CS 101 (Spring 1999)
Lab 6: Java Jack

Lab Assigned Design Due
(Mondays 2 PM)
Lab Due
(Fridays 2 PM)
19 Feb 8 Mar 19 Mar

Overview:

This lab is loosely based on the card game called Black Jack. A player tries to draw cards until the player's hand is worth as close to 21 points as possible, without going over. A numbered card, such as the 3 of Clubs, is worth its stated value, such as 3 points. A face card is wroth 10 points. An Ace is worth 1 or 11 points in Black Jack. For Java Jack, an Ace is worth 11 points if the player's hand has fewer than 3 cards; otherwise, the Ace is worth only one point.

You will implement both a customer and a dealer, that differ only in terms of how they decide to draw more cards. The dealer decides automatically based on the dealer's hand; the customer is under your control.


Goals:

By the end of this lab, you should This lab contains two parts, design and implementation, due on the dates shown above by 2 PM.

The design will be discussed Monday in class. In Lab, your graded design will be returned. No other handouts or code will be issued. So, think carefully about your design!


Before starting:

[[[ Download PC zip ]]]
Zip includes: The MousePad and DirectionVector are from Lab 2 . Use of HandViz is optional and is worth extra credit if you use it to show the hands visually.

Remember to type the following lines at the top of any files that use the terminal or canvas classes.

import cs101.terminal.*;
import cs101.canvas.*;

Particulars

Card.java

Design and implement the class Card.java that represents a playing card. Conceptually, a playing card has a

However, from an implementation standpoint, we will encode a card using an integer id, where id is in the inclusive range 0...51. Let us assume that Thus, the following code
  Card c1 = new Card(15);
creates a card with id 15, which represents the 3 of Diamonds.

Within the Card class, we will need the following methods.

CardList.java

This object represents a linked-list of cards. Each card in the list is currently shown or not shown. Pattern your design of this class after the examples you have seen in class and in the notes (i.e., the wrap-and-link idea). For this class, you will need the following methods (include their API but not their implementation in your design):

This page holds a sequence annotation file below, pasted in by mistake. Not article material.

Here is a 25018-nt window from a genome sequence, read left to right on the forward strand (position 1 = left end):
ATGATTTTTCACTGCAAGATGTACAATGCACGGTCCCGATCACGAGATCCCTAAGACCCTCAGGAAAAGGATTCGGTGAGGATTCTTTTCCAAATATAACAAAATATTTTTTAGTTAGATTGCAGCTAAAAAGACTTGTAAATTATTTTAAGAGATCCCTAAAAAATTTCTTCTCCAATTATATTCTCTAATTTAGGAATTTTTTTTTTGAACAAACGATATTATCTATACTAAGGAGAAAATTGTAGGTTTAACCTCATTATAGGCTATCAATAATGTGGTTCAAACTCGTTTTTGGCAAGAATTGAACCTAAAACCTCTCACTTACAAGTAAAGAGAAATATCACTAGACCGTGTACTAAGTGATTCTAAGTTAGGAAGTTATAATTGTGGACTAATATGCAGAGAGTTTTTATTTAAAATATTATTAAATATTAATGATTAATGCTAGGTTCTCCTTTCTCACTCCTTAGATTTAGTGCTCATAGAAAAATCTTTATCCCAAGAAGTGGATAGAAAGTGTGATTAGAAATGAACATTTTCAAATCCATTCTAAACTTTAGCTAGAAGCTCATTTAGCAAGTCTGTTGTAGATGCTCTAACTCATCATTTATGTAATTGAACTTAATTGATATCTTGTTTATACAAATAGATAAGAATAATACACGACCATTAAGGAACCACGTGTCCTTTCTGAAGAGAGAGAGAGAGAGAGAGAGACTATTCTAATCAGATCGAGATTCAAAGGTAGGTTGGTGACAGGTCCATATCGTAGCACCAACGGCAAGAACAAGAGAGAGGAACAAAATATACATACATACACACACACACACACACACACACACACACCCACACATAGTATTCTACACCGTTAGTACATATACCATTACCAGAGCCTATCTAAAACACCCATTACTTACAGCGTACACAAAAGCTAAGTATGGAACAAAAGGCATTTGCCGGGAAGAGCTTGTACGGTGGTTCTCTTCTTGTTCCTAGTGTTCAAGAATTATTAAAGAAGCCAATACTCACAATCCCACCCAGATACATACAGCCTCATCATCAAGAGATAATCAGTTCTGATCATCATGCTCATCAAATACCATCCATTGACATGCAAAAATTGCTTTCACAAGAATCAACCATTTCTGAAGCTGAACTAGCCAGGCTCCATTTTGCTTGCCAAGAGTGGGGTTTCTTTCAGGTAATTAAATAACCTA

Save yourself time: think about how you can write a method by calling other methods you have already written.

Deck.java

This class is provided to you for this lab. However, it won't work properly until your CardList and Card classes are implemented. This class has the following methods.

Deck()
This constructor makes a new deck, with the cards in order.
void shuffle()
This method shuffles the (remaining) cards
Card draw()
This method removes and returns a card from the deck.

Customer and Dealer

Each of these classes must provide the following methods


What to turn in:

Design (due Monday)
  1. Complete a design cover sheet.
  2. Define your Card class.
    • Give its API and describe what the methods do.
    • How do you get a card's suit and rank?
    • How are these represented?
    • How do you get a card's point value?
    • Remember to keep instance variables as private as possible.
  3. The methods in the API for CardList are given. For your design, do the following.
    • Define the instance variables -- their names and purpose.
    • Draw an example of a 3-card CardList.
    • Where you can get away with it, explain how you will implement a method in terms of other methods in this class.
    • Sketch a loop that iterates through a given CardList.
  4. In terms of the methods you define for CardList, provide code for the Dealer's wantCard method, assuming
    • If the dealer has 16 or fewer points, then another card must be taken.
    • Otherwise, no more cards can be taken.
  5. Explain how the Customer class (as given) decides whether to want more cards or not.
Implementation (due Friday)
  1. Complete a code cover sheet.
  2. Provide a transcript from self-test of CardList and Dealer. Your testing must include coverage of all methods in CardList.
  3. Provide a transcript of 10 games played between the dealer and the customer.
  4. Provide printouts of any files you created or modified for this assignment.
  5. Be prepared to demo in lab.

Suggested implementation approach:

  1. Get Card working.
  2. Get enough of CardList working so that Deck can make a deck. Test this.
  3. Complete more of CardList so that Deck can shuffle the deck (only one version of exchange is needed). Test this.
  4. Complete the rest of CardList.
  5. Test CardList thoroughly.
  6. Implement the Dealer. Do not implement the Customer yet, as you will find that the two have much in common. It will be faster to get Dealer working fully, and then copy Dealer into Customer and modify Customer as needed.
  7. Rig the Customer so that no cards are drawn, and then run the program so the Dealer plays. Verify that the Dealer behaves correctly.
  8. Copy and paste all code (except wantsCard) from the Dealer into the Customer.
  9. Complete your testing.


Last modified 08:00:12 CST 03 March 1999 by Ron K. Cytron